It’s something the film franchise has been doing since its box-office busting start two decades ago: with each new film, the team led by dedicated star and producer Tom Cruise has uncovered ways to match, then exceed, audience expectations, each time in different ways. Distributed by Viacom18 Motion Pictures in India, the fifth edition of Mission Impossible; Rogue Nation is all set to release on August 7th.Having begun as a cult phenomenon on 1960s television, “Mission: Impossible” has become a 21st.Century cultural phenomenon – a filmmaking event that consistently pushes that border where the classic drama of spy-versus-spy intrigue meets creative action sequences that have become legendary. This time out, Cruise’s iconic character, Ethan Hunt, finds himself in non-stop peril – physical, mental and emotional — from the film’s literally high-flying opening moments through one relentless situation after another. Hunt’s situation is precarious on every level. The IMF is on the outs, the CIA doesn’t trust him, and now he’s discovered a rogue agency with the spy-power to bring down any nation it targets – and they want him to join their crusade of destruction or they want him dead. On the brink, Hunt must test his team’s loyalty, his own illustrious endurance and the agenda of the alluringly secretive spy who saved his skin: Ilsa Faust.
For Cruise, a fifth time playing Hunt and serving as producer presented another chance to see just how far he can take the character, and the entire genre of sophisticated global espionage games. He loves moving the bar, often hurling the bar, with each new “Mission:Impossible” film.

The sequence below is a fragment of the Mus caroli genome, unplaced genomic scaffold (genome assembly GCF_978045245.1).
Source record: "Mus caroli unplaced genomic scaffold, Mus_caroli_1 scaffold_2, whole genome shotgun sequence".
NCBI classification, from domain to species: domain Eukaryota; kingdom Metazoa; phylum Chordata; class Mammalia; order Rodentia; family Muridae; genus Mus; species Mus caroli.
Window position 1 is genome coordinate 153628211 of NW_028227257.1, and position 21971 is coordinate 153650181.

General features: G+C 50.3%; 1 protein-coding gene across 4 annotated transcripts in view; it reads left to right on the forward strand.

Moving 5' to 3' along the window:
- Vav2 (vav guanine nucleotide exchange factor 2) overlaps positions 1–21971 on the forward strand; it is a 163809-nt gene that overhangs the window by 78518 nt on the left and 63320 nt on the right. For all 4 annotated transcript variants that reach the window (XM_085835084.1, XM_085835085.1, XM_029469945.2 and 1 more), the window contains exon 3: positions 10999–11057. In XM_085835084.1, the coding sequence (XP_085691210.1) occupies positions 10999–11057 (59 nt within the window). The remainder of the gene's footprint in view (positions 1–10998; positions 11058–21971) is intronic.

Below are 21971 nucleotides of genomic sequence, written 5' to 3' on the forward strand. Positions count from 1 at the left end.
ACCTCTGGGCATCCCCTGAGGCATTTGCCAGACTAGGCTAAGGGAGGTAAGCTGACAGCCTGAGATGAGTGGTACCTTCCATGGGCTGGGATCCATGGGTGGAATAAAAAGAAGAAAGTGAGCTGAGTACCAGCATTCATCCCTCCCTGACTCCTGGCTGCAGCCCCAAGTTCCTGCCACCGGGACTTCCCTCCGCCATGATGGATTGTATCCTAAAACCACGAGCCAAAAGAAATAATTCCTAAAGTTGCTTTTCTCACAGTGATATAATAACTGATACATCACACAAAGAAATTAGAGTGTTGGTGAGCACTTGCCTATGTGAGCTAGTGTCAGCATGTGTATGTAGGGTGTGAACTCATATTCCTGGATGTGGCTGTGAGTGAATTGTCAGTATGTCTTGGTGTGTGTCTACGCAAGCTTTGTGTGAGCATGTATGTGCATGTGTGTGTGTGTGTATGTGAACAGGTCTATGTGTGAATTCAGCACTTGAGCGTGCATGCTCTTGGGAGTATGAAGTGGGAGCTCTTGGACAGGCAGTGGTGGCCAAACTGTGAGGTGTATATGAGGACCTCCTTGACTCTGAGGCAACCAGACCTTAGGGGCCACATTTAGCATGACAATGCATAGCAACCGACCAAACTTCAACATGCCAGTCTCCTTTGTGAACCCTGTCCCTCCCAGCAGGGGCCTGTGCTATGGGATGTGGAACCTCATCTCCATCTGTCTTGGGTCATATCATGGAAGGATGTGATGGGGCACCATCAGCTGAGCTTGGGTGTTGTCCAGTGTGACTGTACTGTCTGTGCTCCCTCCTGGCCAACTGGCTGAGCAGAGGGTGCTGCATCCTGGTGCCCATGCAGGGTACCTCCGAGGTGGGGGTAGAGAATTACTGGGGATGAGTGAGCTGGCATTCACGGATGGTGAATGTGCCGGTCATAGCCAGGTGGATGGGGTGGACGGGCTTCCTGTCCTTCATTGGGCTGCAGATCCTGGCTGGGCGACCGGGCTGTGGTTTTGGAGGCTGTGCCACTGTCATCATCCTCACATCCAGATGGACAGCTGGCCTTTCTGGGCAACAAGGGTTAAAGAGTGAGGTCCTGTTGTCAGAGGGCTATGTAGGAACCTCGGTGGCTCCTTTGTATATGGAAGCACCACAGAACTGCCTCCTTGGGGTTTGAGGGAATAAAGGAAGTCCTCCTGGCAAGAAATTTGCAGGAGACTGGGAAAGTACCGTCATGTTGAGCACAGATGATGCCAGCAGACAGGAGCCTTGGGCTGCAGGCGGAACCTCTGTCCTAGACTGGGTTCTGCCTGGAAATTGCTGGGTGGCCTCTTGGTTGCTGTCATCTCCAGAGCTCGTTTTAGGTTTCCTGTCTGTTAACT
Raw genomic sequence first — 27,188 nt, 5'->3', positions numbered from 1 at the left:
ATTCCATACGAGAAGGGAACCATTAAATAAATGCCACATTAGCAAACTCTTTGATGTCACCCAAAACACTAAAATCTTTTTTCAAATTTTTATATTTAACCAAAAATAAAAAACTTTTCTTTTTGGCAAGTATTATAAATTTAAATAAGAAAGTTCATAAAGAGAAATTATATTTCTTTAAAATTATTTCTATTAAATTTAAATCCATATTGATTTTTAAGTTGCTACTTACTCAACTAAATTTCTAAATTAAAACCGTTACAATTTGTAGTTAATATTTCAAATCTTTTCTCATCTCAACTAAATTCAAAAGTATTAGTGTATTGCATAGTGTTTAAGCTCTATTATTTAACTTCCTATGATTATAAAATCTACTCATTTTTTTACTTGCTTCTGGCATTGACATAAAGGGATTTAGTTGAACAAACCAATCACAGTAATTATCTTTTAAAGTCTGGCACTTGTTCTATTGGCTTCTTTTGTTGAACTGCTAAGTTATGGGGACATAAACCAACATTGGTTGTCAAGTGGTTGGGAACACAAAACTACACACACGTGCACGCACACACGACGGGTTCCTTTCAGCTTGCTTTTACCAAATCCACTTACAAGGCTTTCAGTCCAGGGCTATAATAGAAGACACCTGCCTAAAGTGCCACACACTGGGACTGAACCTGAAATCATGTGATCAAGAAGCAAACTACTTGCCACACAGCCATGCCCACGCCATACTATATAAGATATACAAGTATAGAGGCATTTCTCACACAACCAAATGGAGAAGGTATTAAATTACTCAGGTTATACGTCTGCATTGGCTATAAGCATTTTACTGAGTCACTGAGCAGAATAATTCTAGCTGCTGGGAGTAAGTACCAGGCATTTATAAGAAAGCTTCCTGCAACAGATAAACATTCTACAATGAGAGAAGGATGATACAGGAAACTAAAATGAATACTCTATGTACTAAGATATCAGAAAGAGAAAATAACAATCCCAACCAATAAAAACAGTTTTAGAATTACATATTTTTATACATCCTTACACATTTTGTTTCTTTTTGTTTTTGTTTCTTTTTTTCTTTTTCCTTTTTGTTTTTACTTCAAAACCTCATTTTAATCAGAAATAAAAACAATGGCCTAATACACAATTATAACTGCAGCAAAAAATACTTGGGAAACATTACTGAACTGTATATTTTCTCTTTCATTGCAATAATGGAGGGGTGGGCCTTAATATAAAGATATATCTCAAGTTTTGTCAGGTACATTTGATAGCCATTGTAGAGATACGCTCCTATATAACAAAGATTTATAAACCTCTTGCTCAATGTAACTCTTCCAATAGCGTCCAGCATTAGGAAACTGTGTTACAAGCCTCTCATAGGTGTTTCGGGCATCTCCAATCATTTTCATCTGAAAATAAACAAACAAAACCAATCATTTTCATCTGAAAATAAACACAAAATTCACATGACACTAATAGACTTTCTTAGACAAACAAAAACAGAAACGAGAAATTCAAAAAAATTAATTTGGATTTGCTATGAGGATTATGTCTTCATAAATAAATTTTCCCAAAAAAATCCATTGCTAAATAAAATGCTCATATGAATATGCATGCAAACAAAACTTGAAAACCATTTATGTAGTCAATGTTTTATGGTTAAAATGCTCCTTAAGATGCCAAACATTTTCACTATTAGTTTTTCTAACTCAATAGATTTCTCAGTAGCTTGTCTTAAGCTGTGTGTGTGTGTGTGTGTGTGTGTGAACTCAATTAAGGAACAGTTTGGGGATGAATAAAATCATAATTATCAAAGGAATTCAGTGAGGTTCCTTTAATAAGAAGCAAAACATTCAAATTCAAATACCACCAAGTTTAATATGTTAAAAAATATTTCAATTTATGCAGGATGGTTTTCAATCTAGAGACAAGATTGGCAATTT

“Each time I think ‘I’ve seen it all’ and I’ve been through every action challenge a film can have, the next film introduces new challenges of every kind — because we’re constantly pushing not only the action sequences, but the storytelling and characters,” Cruise says. “To me the ultimate ‘Mission’ movie is never just about action and suspense – though we love innovating in that area. It’s really about the combination of action, intrigue and humor with this very specific, breathless kind experience we create for the audience. It’s about giving audiences the greatest sense of adventure and scale — while keeping a classic sense of cinema. We do that more than ever in ‘Rogue Nation.’”
From its start as a TV show in 1966, “Mission: Impossible” has always centered on the extreme pressure of the ticking clock – the urgent deadline to stop deadly plots. With the film franchise, that idea has blossomed into an entire movie-making philosophy based on amplifying the pressure on Hunt, and thereby increasing the creativity, nerve and maturity he needs to pull off his mission.
This has created a tough challenge for Cruise and all the filmmakers who have joined the series, but it’s one they adore.